The oddest, yet somehow the most flattering occurrence was the day that one of Wes’ friends, Russ Severino, came up to the Avion office and informed the cartoonist that some freshman kid was down in the University Center dining room telling everyone the he was Wes Oleszewski the cartoonist! Of course Wes went down and casually sat at the table where the boasting kid had drawn a fair crowd- most of whom were Wes’ friends and who were listening intently to the kid’s line of crap.

“Wow,’ Wes said, “that’s so cool, can ya’ draw one for us?”

“No,” the impostor scoffed, “I only draw when I’m gonna’ put them in the paper.”

The impostor was not going to get off so easily as Wes’ buddies got hip to the challenge and began to chide the kid into a drawing.

“Go ahead,” Wes urged sliding a pen and paper toward the kid, “do one for us right here.”

“Well okay,” the kid surrendered as he began to draw a very bad image of the ant, “but this usually takes hours.”

When finished, the drawing looked nothing like Wes’ work, but the crowd faked approval.

“Can ya sign it for me?” Wes baited.

“Sure.” The kid scribbled a signature that was no where near that of the real author.

“Gee,” Wes went on, “I think it goes more like this...” With that he quickly drew the ant that he had been doing for so many years, and attached his signature. Passing it to the kid he told him, “Keep that one to remind you not to go around telling all of my friends that you are me.”

In August of 1987, just a few days short of exactly a full decade from the time he had first stepped onto the Embry-Riddle campus, Wes walked across the stage in the graduation ceremony, and the following May he finished his last flight course thus earning a Bachelors degree in Aeronautical Science. With that, Klyde Morris was officially retired after the publication of more than 1,200 strips. Just prior to graduation, Wes was awarded special recognition for 10 years of outstanding service to the university through Klyde Morris.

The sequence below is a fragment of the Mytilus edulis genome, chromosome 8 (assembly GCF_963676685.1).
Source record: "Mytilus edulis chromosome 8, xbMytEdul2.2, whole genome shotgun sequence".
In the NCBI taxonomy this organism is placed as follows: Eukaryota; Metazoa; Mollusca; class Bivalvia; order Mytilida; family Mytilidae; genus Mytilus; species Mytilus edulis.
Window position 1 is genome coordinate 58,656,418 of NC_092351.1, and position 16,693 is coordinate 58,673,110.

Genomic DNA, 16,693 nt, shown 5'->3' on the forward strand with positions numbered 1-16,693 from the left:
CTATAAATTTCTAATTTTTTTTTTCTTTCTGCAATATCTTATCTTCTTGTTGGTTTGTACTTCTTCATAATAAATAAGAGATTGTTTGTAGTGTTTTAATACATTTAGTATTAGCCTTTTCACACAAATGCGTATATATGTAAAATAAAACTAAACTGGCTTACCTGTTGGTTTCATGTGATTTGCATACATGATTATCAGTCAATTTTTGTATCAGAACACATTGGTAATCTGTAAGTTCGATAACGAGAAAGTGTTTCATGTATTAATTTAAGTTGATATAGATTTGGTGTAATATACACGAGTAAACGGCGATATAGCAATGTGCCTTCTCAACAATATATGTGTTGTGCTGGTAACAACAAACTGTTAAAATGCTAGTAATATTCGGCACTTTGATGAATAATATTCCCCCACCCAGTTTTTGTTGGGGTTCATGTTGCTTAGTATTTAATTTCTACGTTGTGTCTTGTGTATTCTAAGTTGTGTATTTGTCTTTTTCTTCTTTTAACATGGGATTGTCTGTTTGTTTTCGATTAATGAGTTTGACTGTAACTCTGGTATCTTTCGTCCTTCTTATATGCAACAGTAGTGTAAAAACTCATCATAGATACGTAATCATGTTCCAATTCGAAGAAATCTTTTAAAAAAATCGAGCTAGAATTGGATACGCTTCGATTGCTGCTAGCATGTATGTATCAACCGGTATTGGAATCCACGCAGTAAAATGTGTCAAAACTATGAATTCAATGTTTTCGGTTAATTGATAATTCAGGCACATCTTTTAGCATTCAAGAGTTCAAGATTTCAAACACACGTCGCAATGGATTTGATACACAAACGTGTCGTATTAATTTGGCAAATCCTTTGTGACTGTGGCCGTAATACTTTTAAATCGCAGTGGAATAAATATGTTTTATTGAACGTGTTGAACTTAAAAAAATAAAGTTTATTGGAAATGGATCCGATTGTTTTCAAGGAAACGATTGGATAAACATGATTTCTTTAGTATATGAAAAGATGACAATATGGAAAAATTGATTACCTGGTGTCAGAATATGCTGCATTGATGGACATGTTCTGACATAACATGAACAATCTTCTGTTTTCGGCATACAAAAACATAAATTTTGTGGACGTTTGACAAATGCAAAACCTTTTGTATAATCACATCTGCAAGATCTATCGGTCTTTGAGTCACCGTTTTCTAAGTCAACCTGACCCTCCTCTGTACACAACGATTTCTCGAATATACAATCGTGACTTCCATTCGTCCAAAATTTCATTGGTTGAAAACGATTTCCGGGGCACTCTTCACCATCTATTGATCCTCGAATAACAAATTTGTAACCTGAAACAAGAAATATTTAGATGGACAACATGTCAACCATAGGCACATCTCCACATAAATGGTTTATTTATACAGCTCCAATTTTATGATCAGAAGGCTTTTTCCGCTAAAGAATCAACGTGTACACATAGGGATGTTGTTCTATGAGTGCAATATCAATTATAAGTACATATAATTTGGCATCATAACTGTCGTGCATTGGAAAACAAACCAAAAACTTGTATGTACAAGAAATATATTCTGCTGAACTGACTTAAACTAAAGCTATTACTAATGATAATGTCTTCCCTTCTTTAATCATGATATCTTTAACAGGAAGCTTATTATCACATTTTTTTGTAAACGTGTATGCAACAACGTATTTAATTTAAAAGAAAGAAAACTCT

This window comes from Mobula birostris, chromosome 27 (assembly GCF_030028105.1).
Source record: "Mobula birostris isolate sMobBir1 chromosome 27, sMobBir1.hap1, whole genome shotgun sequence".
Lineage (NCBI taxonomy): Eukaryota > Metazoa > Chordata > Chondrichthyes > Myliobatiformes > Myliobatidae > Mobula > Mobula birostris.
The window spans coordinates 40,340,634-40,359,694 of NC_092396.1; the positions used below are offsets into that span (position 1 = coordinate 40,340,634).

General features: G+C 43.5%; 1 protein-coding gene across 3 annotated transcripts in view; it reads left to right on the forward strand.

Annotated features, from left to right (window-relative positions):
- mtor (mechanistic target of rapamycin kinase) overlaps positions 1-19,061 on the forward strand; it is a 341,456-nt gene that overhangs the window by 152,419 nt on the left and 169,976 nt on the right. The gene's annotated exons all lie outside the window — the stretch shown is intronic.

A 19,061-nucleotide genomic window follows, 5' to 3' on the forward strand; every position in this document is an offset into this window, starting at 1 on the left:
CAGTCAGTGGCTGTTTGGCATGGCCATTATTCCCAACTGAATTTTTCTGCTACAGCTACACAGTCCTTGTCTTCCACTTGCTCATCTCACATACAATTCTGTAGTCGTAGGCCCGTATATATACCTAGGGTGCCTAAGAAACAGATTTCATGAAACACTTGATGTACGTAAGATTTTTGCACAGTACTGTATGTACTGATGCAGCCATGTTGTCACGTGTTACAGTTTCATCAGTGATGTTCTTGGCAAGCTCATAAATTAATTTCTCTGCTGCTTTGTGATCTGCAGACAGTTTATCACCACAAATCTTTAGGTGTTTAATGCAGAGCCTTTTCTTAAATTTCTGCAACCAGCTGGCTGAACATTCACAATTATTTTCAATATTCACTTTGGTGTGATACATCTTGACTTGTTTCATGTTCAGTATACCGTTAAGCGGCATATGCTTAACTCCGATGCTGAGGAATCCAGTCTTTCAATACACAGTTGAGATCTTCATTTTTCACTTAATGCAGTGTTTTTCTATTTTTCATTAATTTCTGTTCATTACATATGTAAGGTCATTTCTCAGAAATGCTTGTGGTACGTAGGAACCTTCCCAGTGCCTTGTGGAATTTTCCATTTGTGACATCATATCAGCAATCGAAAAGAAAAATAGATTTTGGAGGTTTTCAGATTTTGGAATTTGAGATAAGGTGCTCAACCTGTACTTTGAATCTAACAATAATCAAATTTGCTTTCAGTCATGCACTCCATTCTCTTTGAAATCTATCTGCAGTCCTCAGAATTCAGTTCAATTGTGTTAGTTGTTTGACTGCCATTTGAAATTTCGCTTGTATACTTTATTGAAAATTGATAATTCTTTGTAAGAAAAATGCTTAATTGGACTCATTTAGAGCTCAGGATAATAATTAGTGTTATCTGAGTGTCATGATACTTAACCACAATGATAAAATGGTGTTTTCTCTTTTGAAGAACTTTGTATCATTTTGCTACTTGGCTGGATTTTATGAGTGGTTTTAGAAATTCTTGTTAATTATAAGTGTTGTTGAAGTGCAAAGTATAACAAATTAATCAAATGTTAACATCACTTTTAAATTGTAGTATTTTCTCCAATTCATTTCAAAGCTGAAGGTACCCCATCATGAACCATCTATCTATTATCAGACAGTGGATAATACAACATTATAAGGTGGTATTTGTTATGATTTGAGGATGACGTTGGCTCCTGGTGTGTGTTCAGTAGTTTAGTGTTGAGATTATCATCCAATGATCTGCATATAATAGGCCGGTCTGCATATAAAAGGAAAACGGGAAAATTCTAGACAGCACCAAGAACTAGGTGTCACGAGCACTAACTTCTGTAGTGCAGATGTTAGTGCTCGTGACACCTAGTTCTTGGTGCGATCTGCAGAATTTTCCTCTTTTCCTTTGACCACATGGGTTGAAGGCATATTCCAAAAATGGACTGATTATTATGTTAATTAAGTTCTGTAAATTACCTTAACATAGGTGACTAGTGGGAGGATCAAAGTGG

Demand was heavy to have the strip continue and Wes was talked into running it in the alumni newsletter, “The Update”. Unfortunately, this publication lived up to its nick-name, “The Out-date” by hitting the public several months after it had been written. As a result, the timely nature of the strip was greatly reduced. Additionally, the publication had to clear several layers of administrators, most of whom were already nervous about Klyde Morris anyhow. Wes felt his work was heavily watered down, and no longer timely, and after just a few “Outdates” he stopped submitting the cartoon.
Later, the idea was put forward to run Klyde on the university web site on the alumni page. This required Wes to draw the strip and sent it by mail to Jim Cieplak, a highly over-worked alumnus who then would clean the piece for computer transmission and post it on the web site. Again, the delay was often several weeks, and the timely nature of the cartoon was lost, so the strip was discontinued. Finally, in the summer of 1998, Wes’ sixth book, which was on Great Lakes lighthouses, hit the market and turned a terrific profit. With that he went out and purchased the state-of-the-art computer hardware which allowed him to scan and clean the cartoons himself thus paving the way for posting the strip in a timely manner. With the idea of returning the cartoon to the web site, Wes approached the alumni relations webmaster. Several weeks later Wes was informed that the alumni “council”, a university selected puppet group, had decided that Klyde Morris was too, “...negative... and did not represent the alumni as a whole...” and thus they had decided that it would not be allowed to appear on the university web site.